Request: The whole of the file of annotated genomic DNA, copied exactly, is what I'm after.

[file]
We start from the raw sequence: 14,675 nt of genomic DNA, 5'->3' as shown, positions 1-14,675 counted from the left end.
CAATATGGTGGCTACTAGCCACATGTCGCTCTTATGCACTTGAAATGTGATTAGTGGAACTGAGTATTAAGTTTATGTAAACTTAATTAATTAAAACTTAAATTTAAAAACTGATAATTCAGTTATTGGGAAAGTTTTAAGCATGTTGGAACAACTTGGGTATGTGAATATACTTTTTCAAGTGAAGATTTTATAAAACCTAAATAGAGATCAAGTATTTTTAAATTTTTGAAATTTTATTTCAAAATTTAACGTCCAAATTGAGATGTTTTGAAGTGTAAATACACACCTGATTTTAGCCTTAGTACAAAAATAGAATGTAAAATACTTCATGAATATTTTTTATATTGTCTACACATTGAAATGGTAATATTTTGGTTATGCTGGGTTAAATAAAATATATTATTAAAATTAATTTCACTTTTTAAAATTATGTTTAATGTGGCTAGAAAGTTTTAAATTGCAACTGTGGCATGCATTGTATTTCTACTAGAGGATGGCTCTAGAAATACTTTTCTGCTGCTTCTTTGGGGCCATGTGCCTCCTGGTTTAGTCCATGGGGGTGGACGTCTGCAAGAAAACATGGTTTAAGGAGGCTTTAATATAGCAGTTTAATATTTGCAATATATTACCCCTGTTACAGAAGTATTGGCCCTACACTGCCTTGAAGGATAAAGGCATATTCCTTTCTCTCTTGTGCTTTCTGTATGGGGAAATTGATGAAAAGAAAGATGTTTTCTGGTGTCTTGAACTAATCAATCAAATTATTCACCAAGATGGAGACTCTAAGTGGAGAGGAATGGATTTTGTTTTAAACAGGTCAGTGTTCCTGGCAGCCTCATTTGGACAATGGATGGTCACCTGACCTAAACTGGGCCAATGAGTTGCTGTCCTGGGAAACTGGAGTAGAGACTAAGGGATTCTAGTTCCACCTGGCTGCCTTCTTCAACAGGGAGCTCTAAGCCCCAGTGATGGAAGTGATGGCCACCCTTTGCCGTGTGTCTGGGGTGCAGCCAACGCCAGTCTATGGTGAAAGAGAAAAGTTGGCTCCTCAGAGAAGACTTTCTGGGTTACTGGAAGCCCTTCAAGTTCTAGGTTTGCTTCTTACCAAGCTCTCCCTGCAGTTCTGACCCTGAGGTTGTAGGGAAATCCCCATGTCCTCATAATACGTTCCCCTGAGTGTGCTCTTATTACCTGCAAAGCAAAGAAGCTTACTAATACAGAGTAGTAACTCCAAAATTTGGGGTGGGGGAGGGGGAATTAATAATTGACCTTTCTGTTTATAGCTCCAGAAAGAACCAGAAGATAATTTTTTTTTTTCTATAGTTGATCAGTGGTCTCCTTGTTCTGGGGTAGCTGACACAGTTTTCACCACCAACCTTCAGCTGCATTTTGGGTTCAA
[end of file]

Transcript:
We start from the raw sequence: 14,675 nt of genomic DNA, 5'->3' as shown, positions 1-14,675 counted from the left end.
CAATATGGTGGCTACTAGCCACATGTCGCTCTTATGCACTTGAAATGTGATTAGTGGAACTGAGTATTAAGTTTATGTAAACTTAATTAATTAAAACTTAAATTTAAAAACTGATAATTCAGTTATTGGGAAAGTTTTAAGCATGTTGGAACAACTTGGGTATGTGAATATACTTTTTCAAGTGAAGATTTTATAAAACCTAAATAGAGATCAAGTATTTTTAAATTTTTGAAATTTTATTTCAAAATTTAACGTCCAAATTGAGATGTTTTGAAGTGTAAATACACACCTGATTTTAGCCTTAGTACAAAAATAGAATGTAAAATACTTCATGAATATTTTTTATATTGTCTACACATTGAAATGGTAATATTTTGGTTATGCTGGGTTAAATAAAATATATTATTAAAATTAATTTCACTTTTTAAAATTATGTTTAATGTGGCTAGAAAGTTTTAAATTGCAACTGTGGCATGCATTGTATTTCTACTAGAGGATGGCTCTAGAAATACTTTTCTGCTGCTTCTTTGGGGCCATGTGCCTCCTGGTTTAGTCCATGGGGGTGGACGTCTGCAAGAAAACATGGTTTAAGGAGGCTTTAATATAGCAGTTTAATATTTGCAATATATTACCCCTGTTACAGAAGTATTGGCCCTACACTGCCTTGAAGGATAAAGGCATATTCCTTTCTCTCTTGTGCTTTCTGTATGGGGAAATTGATGAAAAGAAAGATGTTTTCTGGTGTCTTGAACTAATCAATCAAATTATTCACCAAGATGGAGACTCTAAGTGGAGAGGAATGGATTTTGTTTTAAACAGGTCAGTGTTCCTGGCAGCCTCATTTGGACAATGGATGGTCACCTGACCTAAACTGGGCCAATGAGTTGCTGTCCTGGGAAACTGGAGTAGAGACTAAGGGATTCTAGTTCCACCTGGCTGCCTTCTTCAACAGGGAGCTCTAAGCCCCAGTGATGGAAGTGATGGCCACCCTTTGCCGTGTGTCTGGGGTGCAGCCAACGCCAGTCTATGGTGAAAGAGAAAAGTTGGCTCCTCAGAGAAGACTTTCTGGGTTACTGGAAGCCCTTCAAGTTCTAGGTTTGCTTCTTACCAAGCTCTCCCTGCAGTTCTGACCCTGAGGTTGTAGGGAAATCCCCATGTCCTCATAATACGTTCCCCTGAGTGTGCTCTTATTACCTGCAAAGCAAAGAAGCTTACTAATACAGAGTAGTAACTCCAAAATTTGGGGTGGGGGAGGGGGAATTAATAATTGACCTTTCTGTTTATAGCTCCAGAAAGAACCAGAAGATAATTTTTTTTTTTCTATAGTTGATCAGTGGTCTCCTTGTTCTGGGGTAGCTGACACAGTTTTCACCACCAACCTTCAGCTGCATTTTGGGTTCAA